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Fall of the Roman Republic (Penguin Classics) [Paperback]

Plutarch , Robin Seager , Rex Warner
4.2 out of 5 stars  See all reviews (8 customer reviews)
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Book Description

23 Feb 2006 Penguin Classics
Dramatic artist, natural scientist and philosopher, Plutarch is widely regarded as the most significant historian of his era, writing sharp and succinct accounts of the greatest politicians and statesman of the classical period. Taken from the Lives, a series of biographies spanning the Graeco-Roman age, this collection illuminates the twilight of the old Roman Republic from 157-43 bc. Whether describing the would-be dictators Marius and Sulla, the battle between Crassus and Spartacus, the death of political idealist Crato, Julius Caesar's harrowing triumph in Gaul or the eloquent oratory of Cicero, all offer a fascinating insight into an empire wracked by political divisions. Deeply influential on Shakespeare and many other later writers, they continue to fascinate today with their exploration of corruption, decadence and the struggle for ultimate power.

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Product details

  • Paperback: 464 pages
  • Publisher: Penguin Classics; Revised edition (23 Feb 2006)
  • Language: English
  • ISBN-10: 0140449345
  • ISBN-13: 978-0140449341
  • Product Dimensions: 2.5 x 13 x 19.4 cm
  • Average Customer Review: 4.2 out of 5 stars  See all reviews (8 customer reviews)
  • Amazon Bestsellers Rank: 139,869 in Books (See Top 100 in Books)

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About the Author

Plutarch (c.50-c.120 AD) was a writer and thinker born into a wealthy, established family of Chaeronea in central Greece. His voluminous surviving writings are broadly divided into the 'moral' works and the Parallel Lives of outstanding Greek and Roman leaders. The former (Moralia) are a mixture of rhetorical and antiquarian pieces, together with technical and moral philosophy (sometimes in dialogue form). The Lives have been influential from the Renaissance onwards.

Robin Seager is a Reader in Classics and Ancient History at the University of Liverpool and the author of a biography of Pompey.

Rex Warner (translator) translated widely from Latin and Greek including, for Penguin, Xenophon, Thucydides and Plutarch.

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First Sentence
The biography of Marius is one of the least satisfactory of Plutarch's Roman lives from the historian's point of view. Read the first page
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Customer Reviews

4.2 out of 5 stars
4.2 out of 5 stars
Most Helpful Customer Reviews
16 of 16 people found the following review helpful
5.0 out of 5 stars Crash course of democracy 20 Feb 2005
This is the collection of biographies of Marius, Sulla, Crassus, Pompey, Caesar and Cicero. Plutarch tells us how these powerful men used Roman democracy for pushing their personal agendas. The pattern kept repeating: our hero finds allies and strikes alliances, gains power, gets provinces and armies voted for himself and for his friends, eventually ambitions clash and the dictator emerges through armed conflict. Many lessons on nature of man can be learned from this book.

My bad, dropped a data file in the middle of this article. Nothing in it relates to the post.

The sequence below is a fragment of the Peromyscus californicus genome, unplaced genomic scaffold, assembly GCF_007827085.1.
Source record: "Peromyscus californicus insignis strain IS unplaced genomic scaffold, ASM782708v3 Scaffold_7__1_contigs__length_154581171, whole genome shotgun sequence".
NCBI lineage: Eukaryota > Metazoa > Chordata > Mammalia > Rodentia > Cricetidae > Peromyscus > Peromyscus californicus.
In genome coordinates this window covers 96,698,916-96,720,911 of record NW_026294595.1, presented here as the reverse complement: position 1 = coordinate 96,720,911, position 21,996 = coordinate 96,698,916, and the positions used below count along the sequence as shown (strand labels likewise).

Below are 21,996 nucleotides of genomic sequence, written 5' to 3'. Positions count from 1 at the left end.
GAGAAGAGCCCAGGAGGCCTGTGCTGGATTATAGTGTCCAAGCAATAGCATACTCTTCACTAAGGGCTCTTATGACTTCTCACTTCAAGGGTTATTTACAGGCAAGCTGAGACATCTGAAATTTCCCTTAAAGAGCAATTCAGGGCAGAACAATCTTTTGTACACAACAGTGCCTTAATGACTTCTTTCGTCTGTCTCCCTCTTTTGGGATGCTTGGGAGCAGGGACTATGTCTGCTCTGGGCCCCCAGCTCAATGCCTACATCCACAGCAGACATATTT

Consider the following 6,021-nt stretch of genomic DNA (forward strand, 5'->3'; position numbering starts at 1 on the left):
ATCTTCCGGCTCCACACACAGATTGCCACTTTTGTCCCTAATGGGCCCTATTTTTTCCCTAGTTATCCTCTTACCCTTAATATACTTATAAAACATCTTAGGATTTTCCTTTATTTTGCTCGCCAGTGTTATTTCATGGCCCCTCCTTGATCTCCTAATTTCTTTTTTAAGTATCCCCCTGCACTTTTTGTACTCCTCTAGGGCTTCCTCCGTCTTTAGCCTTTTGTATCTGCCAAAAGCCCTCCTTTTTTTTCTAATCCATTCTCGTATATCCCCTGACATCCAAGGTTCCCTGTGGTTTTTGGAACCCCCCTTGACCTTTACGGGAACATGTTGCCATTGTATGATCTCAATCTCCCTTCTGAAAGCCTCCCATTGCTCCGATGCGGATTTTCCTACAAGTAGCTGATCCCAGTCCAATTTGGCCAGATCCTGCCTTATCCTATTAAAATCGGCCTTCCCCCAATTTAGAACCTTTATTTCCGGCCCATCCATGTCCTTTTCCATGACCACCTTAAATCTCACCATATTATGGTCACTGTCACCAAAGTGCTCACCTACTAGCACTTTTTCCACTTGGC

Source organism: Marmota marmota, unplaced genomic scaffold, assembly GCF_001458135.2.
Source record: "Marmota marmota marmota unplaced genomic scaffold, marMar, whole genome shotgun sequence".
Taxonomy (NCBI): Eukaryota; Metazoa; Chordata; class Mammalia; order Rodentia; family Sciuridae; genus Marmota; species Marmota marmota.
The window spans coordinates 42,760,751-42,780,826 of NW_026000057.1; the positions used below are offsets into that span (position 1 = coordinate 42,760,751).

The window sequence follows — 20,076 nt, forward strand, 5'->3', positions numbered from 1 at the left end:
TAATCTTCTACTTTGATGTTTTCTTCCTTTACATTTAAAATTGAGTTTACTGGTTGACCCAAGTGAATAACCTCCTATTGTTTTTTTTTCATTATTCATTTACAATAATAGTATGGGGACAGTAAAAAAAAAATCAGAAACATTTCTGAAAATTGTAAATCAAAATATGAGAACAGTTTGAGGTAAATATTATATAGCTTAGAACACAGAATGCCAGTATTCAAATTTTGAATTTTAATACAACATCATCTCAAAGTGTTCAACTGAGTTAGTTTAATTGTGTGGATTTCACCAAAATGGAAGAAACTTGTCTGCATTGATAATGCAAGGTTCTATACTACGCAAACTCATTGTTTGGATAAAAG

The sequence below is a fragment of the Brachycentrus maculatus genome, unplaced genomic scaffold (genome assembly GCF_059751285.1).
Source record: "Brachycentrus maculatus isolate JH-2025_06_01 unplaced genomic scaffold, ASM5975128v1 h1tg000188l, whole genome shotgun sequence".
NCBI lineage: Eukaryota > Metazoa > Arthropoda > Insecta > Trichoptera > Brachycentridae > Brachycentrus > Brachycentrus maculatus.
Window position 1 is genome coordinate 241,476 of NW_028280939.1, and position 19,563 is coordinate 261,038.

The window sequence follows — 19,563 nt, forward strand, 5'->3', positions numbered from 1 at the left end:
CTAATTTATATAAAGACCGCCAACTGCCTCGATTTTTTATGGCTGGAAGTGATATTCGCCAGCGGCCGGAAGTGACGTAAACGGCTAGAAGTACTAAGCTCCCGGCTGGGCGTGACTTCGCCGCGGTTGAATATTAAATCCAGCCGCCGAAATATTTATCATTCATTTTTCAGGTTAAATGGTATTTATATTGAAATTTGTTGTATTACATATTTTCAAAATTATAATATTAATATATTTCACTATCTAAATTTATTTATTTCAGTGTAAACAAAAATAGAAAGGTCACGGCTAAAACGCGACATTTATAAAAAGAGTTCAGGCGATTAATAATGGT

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7 of 7 people found the following review helpful
If one merely wants to read an awfully good biography of some of the makers of history during the last generation of the Roman Republic, one cannot go wrong with Rex Warner's translation of Plutarch's Lives of Marius, Sulla, Pompey, Crassus, Caesar and Cicero. Each "Life" is full to the brim of goodies (Even the skimpy life of Marius has its magnificent moments, such as the Cimbri women strangling their children and stabbing themselves rather than surrender to the Romans; or Marius with his Bardyae goons, who laugh when he laughs and kill when he doesn't laugh [Godfather material!], and my favorite bit in the life of Marius is when he is tryihg to make a deal with the angry Senate at the front door of his house and his tribune Saturninus at the back door--running back and forth between the two, excusing himself each time, pretending that he has diarrhea. ["Terribly sorry, the sardines I ate at lunch must have been off!"; the subtext, not Warner].

This book is full of wonderful anecdotes that render the story of ancient Rome so entertaining.

As with the Penguin edition of "The Age of Alexander," however, the editors have skimped and not provided an index (which I notice Oxford has done) and therefore have made the book a pain to use in undergraduate classes. Again, the cover has been tarted up, but no effort has been made to facilitate students in looking up the multifarious characters in each of the lives.

Well, I'm cross with Penguin, but not with Rex Warner's splendidly readable translation!
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11 of 14 people found the following review helpful
5.0 out of 5 stars Plutarchs most dedicated biography 5 July 2003
Format:Paperback|Verified Purchase
Having purchased several of Plutarch's work as companions to study courses, I must say that this is the most thorough and accurate of his compiled works. There is always a certain degree of anecdote and humour to his work but these biographies of the six men responsible for the fall of the Roman Republic seems to be a more serious affair. A must for anyone interested in Rome and the rise of Caesar.
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5.0 out of 5 stars My Classics literature 14 Dec 2012
Format:Paperback|Verified Purchase
Another item for my library of classics literature to support my post graduate studies. The content is unique to the author and an essential for classics students
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